10 Songs, 37 Minutes

EDITORS’ NOTES

During the extended break following the release of 2010’s Transference, the musicians in Spoon recharged with side-projects, studio work and ventures in producing—all of which come to bear brilliantly on the band’s ninth full-length release. Opening with the churning guitar and crackling overdrive of “Rent I Pay”, They Want My Soul emerges as Spoon’s most sonically adventurous album to date. Top-shelf producers including My Morning Jacket producer Joe Chiccarelli and Flaming Lips collaborator Dave Fridmann add heft to the sinewy power pop that’s become the band’s signature. A terse tune like “Inside Out” has familiar elements in the spare instrumentation and Britt Daniel’s persistent vocal melody, but its colourful production flourishes—a distant smear of vintage synth-strings here, a celestial sweep harp there—add depth to distinguish it from much of the band’s terse, minimally orchestrated earlier work. The best moments—like when the brittle acoustic guitar of “Knock Knock Knock” is interrupted by a nasty squall of feedback and immediately soothed by echoing “oohs”, or the bass-and-maraca pulse of “Outlier”—accompany the band’s sophisticated songwriting with appropriately widescreen production. The album’s unexpected cover comes toward the end, with a rendition of Ann Margaret’s heartbroken “I Just Don’t Understand”.

EDITORS’ NOTES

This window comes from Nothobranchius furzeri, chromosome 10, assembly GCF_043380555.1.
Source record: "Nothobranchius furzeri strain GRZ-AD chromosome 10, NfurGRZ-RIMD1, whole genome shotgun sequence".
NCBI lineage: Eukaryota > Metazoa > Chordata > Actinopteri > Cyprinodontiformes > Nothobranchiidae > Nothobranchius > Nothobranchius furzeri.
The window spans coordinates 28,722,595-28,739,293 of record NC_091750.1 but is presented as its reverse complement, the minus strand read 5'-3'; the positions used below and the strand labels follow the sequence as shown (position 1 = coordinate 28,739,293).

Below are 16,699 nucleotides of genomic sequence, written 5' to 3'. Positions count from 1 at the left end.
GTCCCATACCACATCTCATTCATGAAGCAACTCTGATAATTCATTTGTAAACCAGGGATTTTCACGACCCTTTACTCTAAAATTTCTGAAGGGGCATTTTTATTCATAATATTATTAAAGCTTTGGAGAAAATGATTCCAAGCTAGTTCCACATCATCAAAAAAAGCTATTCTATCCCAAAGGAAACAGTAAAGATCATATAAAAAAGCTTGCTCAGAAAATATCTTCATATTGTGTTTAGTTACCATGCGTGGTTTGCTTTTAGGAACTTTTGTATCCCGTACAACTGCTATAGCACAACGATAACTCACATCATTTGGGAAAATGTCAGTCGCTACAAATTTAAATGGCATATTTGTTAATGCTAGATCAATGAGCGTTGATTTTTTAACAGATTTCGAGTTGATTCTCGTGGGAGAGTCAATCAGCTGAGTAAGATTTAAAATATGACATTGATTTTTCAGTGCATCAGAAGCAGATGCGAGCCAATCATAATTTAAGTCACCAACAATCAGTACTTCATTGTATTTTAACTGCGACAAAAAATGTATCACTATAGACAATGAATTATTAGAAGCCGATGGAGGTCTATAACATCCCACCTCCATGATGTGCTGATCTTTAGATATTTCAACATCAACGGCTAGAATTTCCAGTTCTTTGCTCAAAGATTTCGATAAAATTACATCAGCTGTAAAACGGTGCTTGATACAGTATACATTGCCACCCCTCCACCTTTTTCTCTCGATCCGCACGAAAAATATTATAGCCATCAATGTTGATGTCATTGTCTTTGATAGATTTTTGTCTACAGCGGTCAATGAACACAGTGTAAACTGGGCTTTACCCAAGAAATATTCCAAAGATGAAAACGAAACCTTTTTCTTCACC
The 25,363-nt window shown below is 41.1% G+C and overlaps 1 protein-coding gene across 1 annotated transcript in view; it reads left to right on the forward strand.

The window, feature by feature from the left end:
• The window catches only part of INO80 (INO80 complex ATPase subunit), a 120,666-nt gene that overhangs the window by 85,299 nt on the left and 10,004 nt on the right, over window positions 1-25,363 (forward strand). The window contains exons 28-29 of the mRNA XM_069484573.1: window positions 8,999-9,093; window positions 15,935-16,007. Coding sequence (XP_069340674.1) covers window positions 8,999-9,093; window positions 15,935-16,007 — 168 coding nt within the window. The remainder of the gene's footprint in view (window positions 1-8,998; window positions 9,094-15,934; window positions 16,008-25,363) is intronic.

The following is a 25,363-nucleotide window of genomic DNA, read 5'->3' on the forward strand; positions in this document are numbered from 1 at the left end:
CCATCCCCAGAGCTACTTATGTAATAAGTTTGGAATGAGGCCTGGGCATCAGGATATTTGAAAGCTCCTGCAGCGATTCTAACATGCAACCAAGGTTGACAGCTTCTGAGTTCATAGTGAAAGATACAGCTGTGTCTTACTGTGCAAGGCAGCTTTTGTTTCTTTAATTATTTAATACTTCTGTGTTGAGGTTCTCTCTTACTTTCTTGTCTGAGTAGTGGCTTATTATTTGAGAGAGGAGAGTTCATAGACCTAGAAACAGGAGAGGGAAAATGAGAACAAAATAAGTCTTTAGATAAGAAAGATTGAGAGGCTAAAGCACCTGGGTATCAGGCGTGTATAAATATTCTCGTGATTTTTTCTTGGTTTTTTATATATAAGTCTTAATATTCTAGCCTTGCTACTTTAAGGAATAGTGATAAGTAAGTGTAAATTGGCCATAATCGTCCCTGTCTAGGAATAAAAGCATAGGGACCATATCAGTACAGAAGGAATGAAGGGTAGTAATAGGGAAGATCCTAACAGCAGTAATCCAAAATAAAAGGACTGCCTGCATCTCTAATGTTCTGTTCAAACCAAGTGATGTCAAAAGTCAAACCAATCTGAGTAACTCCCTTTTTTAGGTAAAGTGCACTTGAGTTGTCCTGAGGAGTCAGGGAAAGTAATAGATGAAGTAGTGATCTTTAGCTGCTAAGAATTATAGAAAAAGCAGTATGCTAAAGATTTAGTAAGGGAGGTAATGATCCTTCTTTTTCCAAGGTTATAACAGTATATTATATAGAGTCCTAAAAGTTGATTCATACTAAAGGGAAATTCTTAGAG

During the extended break following the release of 2010’s Transference, the musicians in Spoon recharged with side-projects, studio work and ventures in producing—all of which come to bear brilliantly on the band’s ninth full-length release. Opening with the churning guitar and crackling overdrive of “Rent I Pay”, They Want My Soul emerges as Spoon’s most sonically adventurous album to date. Top-shelf producers including My Morning Jacket producer Joe Chiccarelli and Flaming Lips collaborator Dave Fridmann add heft to the sinewy power pop that’s become the band’s signature. A terse tune like “Inside Out” has familiar elements in the spare instrumentation and Britt Daniel’s persistent vocal melody, but its colourful production flourishes—a distant smear of vintage synth-strings here, a celestial sweep harp there—add depth to distinguish it from much of the band’s terse, minimally orchestrated earlier work. The best moments—like when the brittle acoustic guitar of “Knock Knock Knock” is interrupted by a nasty squall of feedback and immediately soothed by echoing “oohs”, or the bass-and-maraca pulse of “Outlier”—accompany the band’s sophisticated songwriting with appropriately widescreen production. The album’s unexpected cover comes toward the end, with a rendition of Ann Margaret’s heartbroken “I Just Don’t Understand”.

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